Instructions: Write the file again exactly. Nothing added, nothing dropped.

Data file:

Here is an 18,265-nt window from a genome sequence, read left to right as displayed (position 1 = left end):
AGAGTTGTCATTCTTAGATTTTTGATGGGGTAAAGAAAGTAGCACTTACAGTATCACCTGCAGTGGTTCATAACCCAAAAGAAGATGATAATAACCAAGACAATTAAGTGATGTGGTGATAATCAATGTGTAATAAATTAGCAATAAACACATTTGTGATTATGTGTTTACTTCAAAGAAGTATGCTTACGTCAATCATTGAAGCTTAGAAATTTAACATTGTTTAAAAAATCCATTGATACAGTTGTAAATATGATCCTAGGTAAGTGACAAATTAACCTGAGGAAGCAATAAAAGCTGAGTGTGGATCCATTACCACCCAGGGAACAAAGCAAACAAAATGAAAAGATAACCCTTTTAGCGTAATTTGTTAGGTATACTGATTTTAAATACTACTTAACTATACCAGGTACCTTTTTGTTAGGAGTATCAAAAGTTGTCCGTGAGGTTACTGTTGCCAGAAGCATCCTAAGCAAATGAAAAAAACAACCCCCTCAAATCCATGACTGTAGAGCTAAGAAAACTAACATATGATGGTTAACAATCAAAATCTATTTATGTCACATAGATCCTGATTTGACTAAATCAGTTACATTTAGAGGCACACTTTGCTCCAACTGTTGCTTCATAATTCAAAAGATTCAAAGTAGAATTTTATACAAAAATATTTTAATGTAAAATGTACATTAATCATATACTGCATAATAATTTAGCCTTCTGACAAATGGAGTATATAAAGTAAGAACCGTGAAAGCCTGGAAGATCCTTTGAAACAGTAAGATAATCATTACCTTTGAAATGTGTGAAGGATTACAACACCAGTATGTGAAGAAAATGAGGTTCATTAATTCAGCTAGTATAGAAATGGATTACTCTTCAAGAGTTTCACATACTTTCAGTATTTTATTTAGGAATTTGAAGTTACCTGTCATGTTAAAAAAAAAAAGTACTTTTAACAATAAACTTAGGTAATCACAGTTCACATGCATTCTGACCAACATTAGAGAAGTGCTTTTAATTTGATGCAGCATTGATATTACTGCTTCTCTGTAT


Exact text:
Here is an 18,265-nt window from a genome sequence, read left to right as displayed (position 1 = left end):
AGAGTTGTCATTCTTAGATTTTTGATGGGGTAAAGAAAGTAGCACTTACAGTATCACCTGCAGTGGTTCATAACCCAAAAGAAGATGATAATAACCAAGACAATTAAGTGATGTGGTGATAATCAATGTGTAATAAATTAGCAATAAACACATTTGTGATTATGTGTTTACTTCAAAGAAGTATGCTTACGTCAATCATTGAAGCTTAGAAATTTAACATTGTTTAAAAAATCCATTGATACAGTTGTAAATATGATCCTAGGTAAGTGACAAATTAACCTGAGGAAGCAATAAAAGCTGAGTGTGGATCCATTACCACCCAGGGAACAAAGCAAACAAAATGAAAAGATAACCCTTTTAGCGTAATTTGTTAGGTATACTGATTTTAAATACTACTTAACTATACCAGGTACCTTTTTGTTAGGAGTATCAAAAGTTGTCCGTGAGGTTACTGTTGCCAGAAGCATCCTAAGCAAATGAAAAAAACAACCCCCTCAAATCCATGACTGTAGAGCTAAGAAAACTAACATATGATGGTTAACAATCAAAATCTATTTATGTCACATAGATCCTGATTTGACTAAATCAGTTACATTTAGAGGCACACTTTGCTCCAACTGTTGCTTCATAATTCAAAAGATTCAAAGTAGAATTTTATACAAAAATATTTTAATGTAAAATGTACATTAATCATATACTGCATAATAATTTAGCCTTCTGACAAATGGAGTATATAAAGTAAGAACCGTGAAAGCCTGGAAGATCCTTTGAAACAGTAAGATAATCATTACCTTTGAAATGTGTGAAGGATTACAACACCAGTATGTGAAGAAAATGAGGTTCATTAATTCAGCTAGTATAGAAATGGATTACTCTTCAAGAGTTTCACATACTTTCAGTATTTTATTTAGGAATTTGAAGTTACCTGTCATGTTAAAAAAAAAAAGTACTTTTAACAATAAACTTAGGTAATCACAGTTCACATGCATTCTGACCAACATTAGAGAAGTGCTTTTAATTTGATGCAGCATTGATATTACTGCTTCTCTGTAT